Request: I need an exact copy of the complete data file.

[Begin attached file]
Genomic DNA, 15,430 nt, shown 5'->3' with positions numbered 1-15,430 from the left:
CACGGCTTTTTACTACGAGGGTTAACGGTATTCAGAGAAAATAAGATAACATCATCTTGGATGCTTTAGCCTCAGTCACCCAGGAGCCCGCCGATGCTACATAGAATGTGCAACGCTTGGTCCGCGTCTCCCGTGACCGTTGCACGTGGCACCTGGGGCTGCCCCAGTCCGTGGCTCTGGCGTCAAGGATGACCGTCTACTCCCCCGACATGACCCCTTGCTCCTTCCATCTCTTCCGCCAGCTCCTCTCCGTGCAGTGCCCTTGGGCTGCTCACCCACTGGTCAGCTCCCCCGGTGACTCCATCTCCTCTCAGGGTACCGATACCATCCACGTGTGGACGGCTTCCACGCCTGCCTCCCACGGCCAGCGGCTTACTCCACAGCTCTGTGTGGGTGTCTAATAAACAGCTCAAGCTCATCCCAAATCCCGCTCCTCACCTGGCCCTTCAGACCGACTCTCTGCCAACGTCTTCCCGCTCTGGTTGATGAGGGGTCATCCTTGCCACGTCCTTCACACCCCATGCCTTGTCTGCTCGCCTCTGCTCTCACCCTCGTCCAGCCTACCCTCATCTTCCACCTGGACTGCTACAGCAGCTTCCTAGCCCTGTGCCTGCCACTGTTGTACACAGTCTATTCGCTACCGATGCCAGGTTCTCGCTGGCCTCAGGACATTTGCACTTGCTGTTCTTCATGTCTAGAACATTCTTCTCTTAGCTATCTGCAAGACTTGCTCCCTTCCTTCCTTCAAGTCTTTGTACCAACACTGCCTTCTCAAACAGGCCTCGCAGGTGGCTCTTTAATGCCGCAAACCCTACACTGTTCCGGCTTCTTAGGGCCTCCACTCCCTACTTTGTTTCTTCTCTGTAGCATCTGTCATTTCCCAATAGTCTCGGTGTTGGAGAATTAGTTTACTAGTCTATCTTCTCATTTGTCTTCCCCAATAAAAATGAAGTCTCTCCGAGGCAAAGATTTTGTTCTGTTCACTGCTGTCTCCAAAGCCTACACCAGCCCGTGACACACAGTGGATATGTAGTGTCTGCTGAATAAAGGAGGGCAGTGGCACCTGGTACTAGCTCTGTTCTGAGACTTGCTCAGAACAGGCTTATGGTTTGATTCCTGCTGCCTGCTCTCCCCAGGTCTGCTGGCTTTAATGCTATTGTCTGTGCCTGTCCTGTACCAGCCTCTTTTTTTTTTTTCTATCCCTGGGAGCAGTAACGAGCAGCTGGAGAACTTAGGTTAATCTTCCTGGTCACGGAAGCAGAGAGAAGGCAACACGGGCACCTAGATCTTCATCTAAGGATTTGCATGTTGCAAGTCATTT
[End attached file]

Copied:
Genomic DNA, 15,430 nt, shown 5'->3' with positions numbered 1-15,430 from the left:
CACGGCTTTTTACTACGAGGGTTAACGGTATTCAGAGAAAATAAGATAACATCATCTTGGATGCTTTAGCCTCAGTCACCCAGGAGCCCGCCGATGCTACATAGAATGTGCAACGCTTGGTCCGCGTCTCCCGTGACCGTTGCACGTGGCACCTGGGGCTGCCCCAGTCCGTGGCTCTGGCGTCAAGGATGACCGTCTACTCCCCCGACATGACCCCTTGCTCCTTCCATCTCTTCCGCCAGCTCCTCTCCGTGCAGTGCCCTTGGGCTGCTCACCCACTGGTCAGCTCCCCCGGTGACTCCATCTCCTCTCAGGGTACCGATACCATCCACGTGTGGACGGCTTCCACGCCTGCCTCCCACGGCCAGCGGCTTACTCCACAGCTCTGTGTGGGTGTCTAATAAACAGCTCAAGCTCATCCCAAATCCCGCTCCTCACCTGGCCCTTCAGACCGACTCTCTGCCAACGTCTTCCCGCTCTGGTTGATGAGGGGTCATCCTTGCCACGTCCTTCACACCCCATGCCTTGTCTGCTCGCCTCTGCTCTCACCCTCGTCCAGCCTACCCTCATCTTCCACCTGGACTGCTACAGCAGCTTCCTAGCCCTGTGCCTGCCACTGTTGTACACAGTCTATTCGCTACCGATGCCAGGTTCTCGCTGGCCTCAGGACATTTGCACTTGCTGTTCTTCATGTCTAGAACATTCTTCTCTTAGCTATCTGCAAGACTTGCTCCCTTCCTTCCTTCAAGTCTTTGTACCAACACTGCCTTCTCAAACAGGCCTCGCAGGTGGCTCTTTAATGCCGCAAACCCTACACTGTTCCGGCTTCTTAGGGCCTCCACTCCCTACTTTGTTTCTTCTCTGTAGCATCTGTCATTTCCCAATAGTCTCGGTGTTGGAGAATTAGTTTACTAGTCTATCTTCTCATTTGTCTTCCCCAATAAAAATGAAGTCTCTCCGAGGCAAAGATTTTGTTCTGTTCACTGCTGTCTCCAAAGCCTACACCAGCCCGTGACACACAGTGGATATGTAGTGTCTGCTGAATAAAGGAGGGCAGTGGCACCTGGTACTAGCTCTGTTCTGAGACTTGCTCAGAACAGGCTTATGGTTTGATTCCTGCTGCCTGCTCTCCCCAGGTCTGCTGGCTTTAATGCTATTGTCTGTGCCTGTCCTGTACCAGCCTCTTTTTTTTTTTTCTATCCCTGGGAGCAGTAACGAGCAGCTGGAGAACTTAGGTTAATCTTCCTGGTCACGGAAGCAGAGAGAAGGCAACACGGGCACCTAGATCTTCATCTAAGGATTTGCATGTTGCAAGTCATTT